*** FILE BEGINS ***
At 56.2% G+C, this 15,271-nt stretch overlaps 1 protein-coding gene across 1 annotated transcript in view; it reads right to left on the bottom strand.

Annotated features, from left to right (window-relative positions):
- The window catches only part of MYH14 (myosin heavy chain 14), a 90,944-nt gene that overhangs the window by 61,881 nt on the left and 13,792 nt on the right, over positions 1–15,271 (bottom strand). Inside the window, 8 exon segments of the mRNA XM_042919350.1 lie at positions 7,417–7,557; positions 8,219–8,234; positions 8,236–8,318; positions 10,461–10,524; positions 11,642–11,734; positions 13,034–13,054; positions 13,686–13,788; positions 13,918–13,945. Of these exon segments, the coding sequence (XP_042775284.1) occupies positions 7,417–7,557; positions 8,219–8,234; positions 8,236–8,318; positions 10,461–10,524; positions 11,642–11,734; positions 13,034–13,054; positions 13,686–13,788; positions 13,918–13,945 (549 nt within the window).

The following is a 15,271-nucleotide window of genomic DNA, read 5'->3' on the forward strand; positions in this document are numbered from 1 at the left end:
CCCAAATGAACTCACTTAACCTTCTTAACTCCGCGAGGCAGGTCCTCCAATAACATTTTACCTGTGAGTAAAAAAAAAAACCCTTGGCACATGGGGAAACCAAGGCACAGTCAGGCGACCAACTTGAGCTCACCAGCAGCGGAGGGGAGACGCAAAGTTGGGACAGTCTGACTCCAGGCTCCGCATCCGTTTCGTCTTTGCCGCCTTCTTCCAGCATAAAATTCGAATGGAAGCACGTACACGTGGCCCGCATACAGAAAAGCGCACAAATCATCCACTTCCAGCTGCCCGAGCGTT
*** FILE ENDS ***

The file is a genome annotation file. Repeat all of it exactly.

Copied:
At 56.2% G+C, this 15,271-nt stretch overlaps 1 protein-coding gene across 1 annotated transcript in view; it reads right to left on the bottom strand.

Annotated features, from left to right (window-relative positions):
- The window catches only part of MYH14 (myosin heavy chain 14), a 90,944-nt gene that overhangs the window by 61,881 nt on the left and 13,792 nt on the right, over positions 1–15,271 (bottom strand). Inside the window, 8 exon segments of the mRNA XM_042919350.1 lie at positions 7,417–7,557; positions 8,219–8,234; positions 8,236–8,318; positions 10,461–10,524; positions 11,642–11,734; positions 13,034–13,054; positions 13,686–13,788; positions 13,918–13,945. Of these exon segments, the coding sequence (XP_042775284.1) occupies positions 7,417–7,557; positions 8,219–8,234; positions 8,236–8,318; positions 10,461–10,524; positions 11,642–11,734; positions 13,034–13,054; positions 13,686–13,788; positions 13,918–13,945 (549 nt within the window).

The following is a 15,271-nucleotide window of genomic DNA, read 5'->3' on the forward strand; positions in this document are numbered from 1 at the left end:
CCCAAATGAACTCACTTAACCTTCTTAACTCCGCGAGGCAGGTCCTCCAATAACATTTTACCTGTGAGTAAAAAAAAAAACCCTTGGCACATGGGGAAACCAAGGCACAGTCAGGCGACCAACTTGAGCTCACCAGCAGCGGAGGGGAGACGCAAAGTTGGGACAGTCTGACTCCAGGCTCCGCATCCGTTTCGTCTTTGCCGCCTTCTTCCAGCATAAAATTCGAATGGAAGCACGTACACGTGGCCCGCATACAGAAAAGCGCACAAATCATCCACTTCCAGCTGCCCGAGCGTT